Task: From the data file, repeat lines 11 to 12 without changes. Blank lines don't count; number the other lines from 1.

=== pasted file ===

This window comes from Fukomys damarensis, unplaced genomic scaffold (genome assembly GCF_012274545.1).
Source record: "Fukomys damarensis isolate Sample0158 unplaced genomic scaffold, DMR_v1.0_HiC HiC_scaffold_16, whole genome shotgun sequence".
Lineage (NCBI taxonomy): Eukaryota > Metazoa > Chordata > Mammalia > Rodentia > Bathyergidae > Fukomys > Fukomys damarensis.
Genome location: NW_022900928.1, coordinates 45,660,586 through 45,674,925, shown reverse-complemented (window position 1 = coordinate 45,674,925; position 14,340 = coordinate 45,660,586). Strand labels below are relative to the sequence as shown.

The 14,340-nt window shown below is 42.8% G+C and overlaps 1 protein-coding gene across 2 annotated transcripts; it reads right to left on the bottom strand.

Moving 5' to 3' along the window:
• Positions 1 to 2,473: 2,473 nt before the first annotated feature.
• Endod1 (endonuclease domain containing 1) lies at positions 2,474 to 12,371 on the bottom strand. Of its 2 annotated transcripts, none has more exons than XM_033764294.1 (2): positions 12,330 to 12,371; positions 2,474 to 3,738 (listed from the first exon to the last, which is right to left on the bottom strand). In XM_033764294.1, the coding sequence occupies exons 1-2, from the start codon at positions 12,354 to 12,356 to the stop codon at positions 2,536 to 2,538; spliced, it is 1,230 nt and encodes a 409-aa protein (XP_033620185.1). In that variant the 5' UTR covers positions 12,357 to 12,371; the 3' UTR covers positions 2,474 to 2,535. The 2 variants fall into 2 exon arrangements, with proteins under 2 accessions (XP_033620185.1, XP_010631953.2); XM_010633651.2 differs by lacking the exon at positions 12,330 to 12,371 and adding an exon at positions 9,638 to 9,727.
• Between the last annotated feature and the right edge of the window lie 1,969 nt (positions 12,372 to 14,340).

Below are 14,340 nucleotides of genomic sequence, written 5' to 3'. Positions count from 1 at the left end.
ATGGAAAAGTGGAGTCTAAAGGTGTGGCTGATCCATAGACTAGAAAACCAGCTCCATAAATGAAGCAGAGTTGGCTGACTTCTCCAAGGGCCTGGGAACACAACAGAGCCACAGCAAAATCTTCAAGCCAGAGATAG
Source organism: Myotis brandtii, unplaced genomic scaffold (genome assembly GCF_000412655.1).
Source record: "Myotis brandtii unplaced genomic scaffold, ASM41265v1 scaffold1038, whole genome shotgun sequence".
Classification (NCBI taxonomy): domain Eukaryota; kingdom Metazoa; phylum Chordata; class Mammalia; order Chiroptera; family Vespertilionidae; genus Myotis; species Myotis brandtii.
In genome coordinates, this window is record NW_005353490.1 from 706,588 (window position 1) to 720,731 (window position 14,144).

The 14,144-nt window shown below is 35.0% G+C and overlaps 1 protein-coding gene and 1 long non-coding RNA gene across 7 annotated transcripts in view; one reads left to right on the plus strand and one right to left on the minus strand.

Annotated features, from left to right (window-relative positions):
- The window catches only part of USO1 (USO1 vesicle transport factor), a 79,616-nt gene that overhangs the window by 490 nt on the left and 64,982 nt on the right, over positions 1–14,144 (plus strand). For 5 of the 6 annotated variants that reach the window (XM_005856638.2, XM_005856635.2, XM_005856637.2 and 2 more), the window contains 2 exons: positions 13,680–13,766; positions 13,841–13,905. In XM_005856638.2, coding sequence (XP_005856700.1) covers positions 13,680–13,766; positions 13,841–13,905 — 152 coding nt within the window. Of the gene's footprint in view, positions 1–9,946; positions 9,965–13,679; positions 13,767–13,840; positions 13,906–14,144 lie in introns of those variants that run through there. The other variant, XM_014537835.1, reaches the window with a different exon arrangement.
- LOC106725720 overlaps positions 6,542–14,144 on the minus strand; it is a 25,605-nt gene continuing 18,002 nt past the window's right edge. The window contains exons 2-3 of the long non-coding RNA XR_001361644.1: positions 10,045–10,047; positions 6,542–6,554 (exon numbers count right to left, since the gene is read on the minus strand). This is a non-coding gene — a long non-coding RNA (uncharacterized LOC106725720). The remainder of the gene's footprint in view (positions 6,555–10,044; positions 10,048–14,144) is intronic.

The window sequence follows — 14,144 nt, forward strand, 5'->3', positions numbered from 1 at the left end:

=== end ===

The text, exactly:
ATGGAAAAGTGGAGTCTAAAGGTGTGGCTGATCCATAGACTAGAAAACCAGCTCCATAAATGAAGCAGAGTTGGCTGACTTCTCCAAGGGCCTGGGAACACAACAGAGCCACAGCAAAATCTTCAAGCCAGAGATAG
Source organism: Myotis brandtii, unplaced genomic scaffold (genome assembly GCF_000412655.1).